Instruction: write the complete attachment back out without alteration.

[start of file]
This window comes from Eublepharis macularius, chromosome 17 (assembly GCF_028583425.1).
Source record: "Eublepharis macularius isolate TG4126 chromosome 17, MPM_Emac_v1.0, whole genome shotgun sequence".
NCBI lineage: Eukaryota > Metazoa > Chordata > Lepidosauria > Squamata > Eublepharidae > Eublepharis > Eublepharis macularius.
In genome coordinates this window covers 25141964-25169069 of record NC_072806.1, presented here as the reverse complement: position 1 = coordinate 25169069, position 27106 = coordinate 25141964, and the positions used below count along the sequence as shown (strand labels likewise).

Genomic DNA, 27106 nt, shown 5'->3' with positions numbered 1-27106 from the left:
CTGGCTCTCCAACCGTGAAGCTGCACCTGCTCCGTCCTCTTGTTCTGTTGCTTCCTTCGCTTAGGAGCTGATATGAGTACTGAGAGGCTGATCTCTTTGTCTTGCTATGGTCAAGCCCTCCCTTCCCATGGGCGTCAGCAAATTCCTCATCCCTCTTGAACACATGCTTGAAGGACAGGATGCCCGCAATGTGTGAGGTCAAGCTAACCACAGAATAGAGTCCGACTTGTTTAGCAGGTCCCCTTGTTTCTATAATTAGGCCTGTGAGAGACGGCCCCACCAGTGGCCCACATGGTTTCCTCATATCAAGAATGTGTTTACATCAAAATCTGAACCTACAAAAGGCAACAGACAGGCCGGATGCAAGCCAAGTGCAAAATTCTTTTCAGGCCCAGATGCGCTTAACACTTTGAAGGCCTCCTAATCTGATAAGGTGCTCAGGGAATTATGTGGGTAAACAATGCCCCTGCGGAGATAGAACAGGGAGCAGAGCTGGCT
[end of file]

This window comes from Eublepharis macularius, chromosome 17 (assembly GCF_028583425.1).
Source record: "Eublepharis macularius isolate TG4126 chromosome 17, MPM_Emac_v1.0, whole genome shotgun sequence".
NCBI lineage: Eukaryota > Metazoa > Chordata > Lepidosauria > Squamata > Eublepharidae > Eublepharis > Eublepharis macularius.
In genome coordinates this window covers 25141964-25169069 of record NC_072806.1, presented here as the reverse complement: position 1 = coordinate 25169069, position 27106 = coordinate 25141964, and the positions used below count along the sequence as shown (strand labels likewise).

Genomic DNA, 27106 nt, shown 5'->3' with positions numbered 1-27106 from the left:
CTGGCTCTCCAACCGTGAAGCTGCACCTGCTCCGTCCTCTTGTTCTGTTGCTTCCTTCGCTTAGGAGCTGATATGAGTACTGAGAGGCTGATCTCTTTGTCTTGCTATGGTCAAGCCCTCCCTTCCCATGGGCGTCAGCAAATTCCTCATCCCTCTTGAACACATGCTTGAAGGACAGGATGCCCGCAATGTGTGAGGTCAAGCTAACCACAGAATAGAGTCCGACTTGTTTAGCAGGTCCCCTTGTTTCTATAATTAGGCCTGTGAGAGACGGCCCCACCAGTGGCCCACATGGTTTCCTCATATCAAGAATGTGTTTACATCAAAATCTGAACCTACAAAAGGCAACAGACAGGCCGGATGCAAGCCAAGTGCAAAATTCTTTTCAGGCCCAGATGCGCTTAACACTTTGAAGGCCTCCTAATCTGATAAGGTGCTCAGGGAATTATGTGGGTAAACAATGCCCCTGCGGAGATAGAACAGGGAGCAGAGCTGGCT